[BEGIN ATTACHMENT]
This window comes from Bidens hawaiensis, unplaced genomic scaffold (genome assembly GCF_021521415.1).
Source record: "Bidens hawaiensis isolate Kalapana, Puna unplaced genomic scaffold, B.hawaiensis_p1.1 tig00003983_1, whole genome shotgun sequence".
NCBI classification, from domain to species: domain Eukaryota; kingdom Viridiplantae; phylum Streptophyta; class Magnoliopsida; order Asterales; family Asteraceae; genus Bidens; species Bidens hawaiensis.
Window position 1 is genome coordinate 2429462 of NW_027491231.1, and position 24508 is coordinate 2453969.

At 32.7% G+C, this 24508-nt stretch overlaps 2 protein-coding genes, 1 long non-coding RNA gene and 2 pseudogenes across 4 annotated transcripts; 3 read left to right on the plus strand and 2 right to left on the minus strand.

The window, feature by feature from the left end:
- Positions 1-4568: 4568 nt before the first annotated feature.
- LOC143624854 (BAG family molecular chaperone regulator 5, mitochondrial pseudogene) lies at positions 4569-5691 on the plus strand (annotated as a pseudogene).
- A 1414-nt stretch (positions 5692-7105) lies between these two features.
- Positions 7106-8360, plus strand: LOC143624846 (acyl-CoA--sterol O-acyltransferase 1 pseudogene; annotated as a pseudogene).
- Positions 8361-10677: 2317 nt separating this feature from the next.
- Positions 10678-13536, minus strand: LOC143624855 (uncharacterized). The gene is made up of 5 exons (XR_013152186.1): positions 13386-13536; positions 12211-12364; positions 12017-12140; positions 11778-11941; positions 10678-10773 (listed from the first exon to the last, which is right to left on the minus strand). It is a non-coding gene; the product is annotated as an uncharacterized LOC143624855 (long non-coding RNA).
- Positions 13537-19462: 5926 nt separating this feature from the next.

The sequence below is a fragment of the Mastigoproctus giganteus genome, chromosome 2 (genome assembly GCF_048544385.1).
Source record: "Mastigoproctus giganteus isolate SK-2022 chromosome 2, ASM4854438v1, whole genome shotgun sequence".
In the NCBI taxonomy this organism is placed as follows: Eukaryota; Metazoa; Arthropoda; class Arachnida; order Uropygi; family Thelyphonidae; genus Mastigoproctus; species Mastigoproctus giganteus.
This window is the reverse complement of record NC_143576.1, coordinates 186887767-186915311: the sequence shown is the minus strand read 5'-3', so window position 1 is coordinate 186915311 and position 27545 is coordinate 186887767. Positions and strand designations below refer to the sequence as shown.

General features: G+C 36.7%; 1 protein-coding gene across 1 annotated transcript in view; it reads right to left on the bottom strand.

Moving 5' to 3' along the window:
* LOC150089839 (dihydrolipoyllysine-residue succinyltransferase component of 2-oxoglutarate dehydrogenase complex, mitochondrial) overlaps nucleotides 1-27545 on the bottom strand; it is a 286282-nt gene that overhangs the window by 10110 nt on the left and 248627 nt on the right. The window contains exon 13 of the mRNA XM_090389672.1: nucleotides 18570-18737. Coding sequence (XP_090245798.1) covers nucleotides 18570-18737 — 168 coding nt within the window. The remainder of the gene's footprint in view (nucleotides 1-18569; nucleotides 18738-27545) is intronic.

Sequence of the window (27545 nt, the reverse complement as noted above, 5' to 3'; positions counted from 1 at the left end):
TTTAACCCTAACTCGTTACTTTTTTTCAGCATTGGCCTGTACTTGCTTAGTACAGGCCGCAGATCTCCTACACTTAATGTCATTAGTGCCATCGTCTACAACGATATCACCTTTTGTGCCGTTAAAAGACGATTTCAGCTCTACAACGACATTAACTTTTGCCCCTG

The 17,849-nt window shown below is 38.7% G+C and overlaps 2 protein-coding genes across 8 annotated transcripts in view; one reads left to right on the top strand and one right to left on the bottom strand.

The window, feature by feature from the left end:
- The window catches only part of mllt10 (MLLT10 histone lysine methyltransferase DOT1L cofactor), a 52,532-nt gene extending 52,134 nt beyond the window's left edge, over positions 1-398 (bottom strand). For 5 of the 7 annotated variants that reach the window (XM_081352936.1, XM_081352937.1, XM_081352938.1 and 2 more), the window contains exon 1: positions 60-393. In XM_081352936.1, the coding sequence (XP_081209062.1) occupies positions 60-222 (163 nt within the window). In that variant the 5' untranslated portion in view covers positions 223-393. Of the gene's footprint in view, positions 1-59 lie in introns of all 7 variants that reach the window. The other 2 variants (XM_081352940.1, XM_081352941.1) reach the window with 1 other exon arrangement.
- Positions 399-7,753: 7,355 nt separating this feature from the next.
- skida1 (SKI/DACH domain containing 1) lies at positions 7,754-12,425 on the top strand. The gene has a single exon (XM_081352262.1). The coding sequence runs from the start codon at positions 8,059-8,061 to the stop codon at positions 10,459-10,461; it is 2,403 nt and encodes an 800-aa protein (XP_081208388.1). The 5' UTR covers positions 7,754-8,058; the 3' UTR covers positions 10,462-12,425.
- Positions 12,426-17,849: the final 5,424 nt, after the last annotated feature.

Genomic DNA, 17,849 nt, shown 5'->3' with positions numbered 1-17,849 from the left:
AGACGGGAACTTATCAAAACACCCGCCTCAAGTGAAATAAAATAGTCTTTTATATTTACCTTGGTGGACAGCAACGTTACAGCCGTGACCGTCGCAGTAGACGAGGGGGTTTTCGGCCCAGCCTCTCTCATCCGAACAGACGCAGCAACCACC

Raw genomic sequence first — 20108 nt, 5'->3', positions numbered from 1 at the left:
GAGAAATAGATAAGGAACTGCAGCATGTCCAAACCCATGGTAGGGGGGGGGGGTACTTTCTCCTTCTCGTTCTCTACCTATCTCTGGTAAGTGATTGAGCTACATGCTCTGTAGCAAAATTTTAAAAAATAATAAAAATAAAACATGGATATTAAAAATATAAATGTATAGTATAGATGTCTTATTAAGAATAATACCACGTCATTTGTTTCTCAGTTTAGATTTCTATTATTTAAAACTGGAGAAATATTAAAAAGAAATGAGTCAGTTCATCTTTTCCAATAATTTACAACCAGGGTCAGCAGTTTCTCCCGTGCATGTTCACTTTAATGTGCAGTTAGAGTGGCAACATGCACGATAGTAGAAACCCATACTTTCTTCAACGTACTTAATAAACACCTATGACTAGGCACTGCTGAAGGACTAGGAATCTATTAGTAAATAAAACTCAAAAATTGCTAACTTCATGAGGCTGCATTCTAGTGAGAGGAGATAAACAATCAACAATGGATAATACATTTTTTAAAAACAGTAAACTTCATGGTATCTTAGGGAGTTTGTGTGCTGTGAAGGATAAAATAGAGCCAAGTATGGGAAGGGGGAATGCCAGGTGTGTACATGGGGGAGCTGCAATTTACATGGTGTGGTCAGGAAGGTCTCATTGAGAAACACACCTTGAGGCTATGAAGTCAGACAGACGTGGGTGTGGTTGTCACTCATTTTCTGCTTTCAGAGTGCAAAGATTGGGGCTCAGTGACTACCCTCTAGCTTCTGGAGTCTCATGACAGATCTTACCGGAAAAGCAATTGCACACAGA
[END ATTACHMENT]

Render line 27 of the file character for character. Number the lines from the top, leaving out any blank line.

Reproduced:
- skida1 (SKI/DACH domain containing 1) lies at positions 7,754-12,425 on the top strand. The gene has a single exon (XM_081352262.1). The coding sequence runs from the start codon at positions 8,059-8,061 to the stop codon at positions 10,459-10,461; it is 2,403 nt and encodes an 800-aa protein (XP_081208388.1). The 5' UTR covers positions 7,754-8,058; the 3' UTR covers positions 10,462-12,425.